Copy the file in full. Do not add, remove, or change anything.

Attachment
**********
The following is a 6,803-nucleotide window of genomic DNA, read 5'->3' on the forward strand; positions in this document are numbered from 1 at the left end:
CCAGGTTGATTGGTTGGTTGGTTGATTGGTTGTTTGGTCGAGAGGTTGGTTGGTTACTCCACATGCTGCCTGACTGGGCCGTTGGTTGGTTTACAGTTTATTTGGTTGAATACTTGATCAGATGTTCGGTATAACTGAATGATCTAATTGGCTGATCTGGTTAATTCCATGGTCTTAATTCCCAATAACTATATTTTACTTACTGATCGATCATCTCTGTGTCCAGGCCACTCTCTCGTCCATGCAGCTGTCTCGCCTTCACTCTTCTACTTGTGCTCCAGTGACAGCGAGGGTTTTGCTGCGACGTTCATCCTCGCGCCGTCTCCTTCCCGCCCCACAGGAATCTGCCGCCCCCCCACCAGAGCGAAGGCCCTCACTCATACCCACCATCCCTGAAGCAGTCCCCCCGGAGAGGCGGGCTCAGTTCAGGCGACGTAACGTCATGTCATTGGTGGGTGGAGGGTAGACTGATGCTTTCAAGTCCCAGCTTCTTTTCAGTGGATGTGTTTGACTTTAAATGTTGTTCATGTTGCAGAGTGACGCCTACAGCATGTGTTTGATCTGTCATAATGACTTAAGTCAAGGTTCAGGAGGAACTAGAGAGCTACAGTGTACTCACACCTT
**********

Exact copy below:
The following is a 6,803-nucleotide window of genomic DNA, read 5'->3' on the forward strand; positions in this document are numbered from 1 at the left end:
CCAGGTTGATTGGTTGGTTGGTTGATTGGTTGTTTGGTCGAGAGGTTGGTTGGTTACTCCACATGCTGCCTGACTGGGCCGTTGGTTGGTTTACAGTTTATTTGGTTGAATACTTGATCAGATGTTCGGTATAACTGAATGATCTAATTGGCTGATCTGGTTAATTCCATGGTCTTAATTCCCAATAACTATATTTTACTTACTGATCGATCATCTCTGTGTCCAGGCCACTCTCTCGTCCATGCAGCTGTCTCGCCTTCACTCTTCTACTTGTGCTCCAGTGACAGCGAGGGTTTTGCTGCGACGTTCATCCTCGCGCCGTCTCCTTCCCGCCCCACAGGAATCTGCCGCCCCCCCACCAGAGCGAAGGCCCTCACTCATACCCACCATCCCTGAAGCAGTCCCCCCGGAGAGGCGGGCTCAGTTCAGGCGACGTAACGTCATGTCATTGGTGGGTGGAGGGTAGACTGATGCTTTCAAGTCCCAGCTTCTTTTCAGTGGATGTGTTTGACTTTAAATGTTGTTCATGTTGCAGAGTGACGCCTACAGCATGTGTTTGATCTGTCATAATGACTTAAGTCAAGGTTCAGGAGGAACTAGAGAGCTACAGTGTACTCACACCTT